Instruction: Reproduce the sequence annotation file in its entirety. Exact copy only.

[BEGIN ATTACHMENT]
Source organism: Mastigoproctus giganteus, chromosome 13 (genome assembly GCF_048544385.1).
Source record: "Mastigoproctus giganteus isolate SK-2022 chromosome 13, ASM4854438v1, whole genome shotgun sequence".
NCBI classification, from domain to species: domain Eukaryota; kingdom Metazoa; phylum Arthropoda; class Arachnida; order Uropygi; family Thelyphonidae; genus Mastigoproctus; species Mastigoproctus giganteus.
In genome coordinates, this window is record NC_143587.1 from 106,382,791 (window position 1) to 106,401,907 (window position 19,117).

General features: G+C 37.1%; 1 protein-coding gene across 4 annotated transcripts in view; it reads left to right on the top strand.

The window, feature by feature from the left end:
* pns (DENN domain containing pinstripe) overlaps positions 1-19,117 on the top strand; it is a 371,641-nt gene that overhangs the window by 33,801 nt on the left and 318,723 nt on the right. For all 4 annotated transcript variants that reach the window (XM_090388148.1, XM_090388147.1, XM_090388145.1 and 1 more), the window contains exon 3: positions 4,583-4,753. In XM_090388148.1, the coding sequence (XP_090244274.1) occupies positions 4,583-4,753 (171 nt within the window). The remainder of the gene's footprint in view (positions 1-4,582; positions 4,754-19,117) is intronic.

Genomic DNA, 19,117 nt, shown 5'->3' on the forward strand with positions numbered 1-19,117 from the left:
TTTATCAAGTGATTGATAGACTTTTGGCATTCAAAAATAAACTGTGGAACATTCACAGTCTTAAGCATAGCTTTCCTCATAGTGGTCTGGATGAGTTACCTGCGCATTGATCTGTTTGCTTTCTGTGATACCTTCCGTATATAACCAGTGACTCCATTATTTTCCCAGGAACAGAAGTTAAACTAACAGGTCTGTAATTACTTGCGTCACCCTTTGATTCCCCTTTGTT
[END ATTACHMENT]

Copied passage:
Source organism: Mastigoproctus giganteus, chromosome 13 (genome assembly GCF_048544385.1).
Source record: "Mastigoproctus giganteus isolate SK-2022 chromosome 13, ASM4854438v1, whole genome shotgun sequence".
NCBI classification, from domain to species: domain Eukaryota; kingdom Metazoa; phylum Arthropoda; class Arachnida; order Uropygi; family Thelyphonidae; genus Mastigoproctus; species Mastigoproctus giganteus.
In genome coordinates, this window is record NC_143587.1 from 106,382,791 (window position 1) to 106,401,907 (window position 19,117).

General features: G+C 37.1%; 1 protein-coding gene across 4 annotated transcripts in view; it reads left to right on the top strand.

The window, feature by feature from the left end:
* pns (DENN domain containing pinstripe) overlaps positions 1-19,117 on the top strand; it is a 371,641-nt gene that overhangs the window by 33,801 nt on the left and 318,723 nt on the right. For all 4 annotated transcript variants that reach the window (XM_090388148.1, XM_090388147.1, XM_090388145.1 and 1 more), the window contains exon 3: positions 4,583-4,753. In XM_090388148.1, the coding sequence (XP_090244274.1) occupies positions 4,583-4,753 (171 nt within the window). The remainder of the gene's footprint in view (positions 1-4,582; positions 4,754-19,117) is intronic.

Genomic DNA, 19,117 nt, shown 5'->3' on the forward strand with positions numbered 1-19,117 from the left:
TTTATCAAGTGATTGATAGACTTTTGGCATTCAAAAATAAACTGTGGAACATTCACAGTCTTAAGCATAGCTTTCCTCATAGTGGTCTGGATGAGTTACCTGCGCATTGATCTGTTTGCTTTCTGTGATACCTTCCGTATATAACCAGTGACTCCATTATTTTCCCAGGAACAGAAGTTAAACTAACAGGTCTGTAATTACTTGCGTCACCCTTTGATTCCCCTTTGTT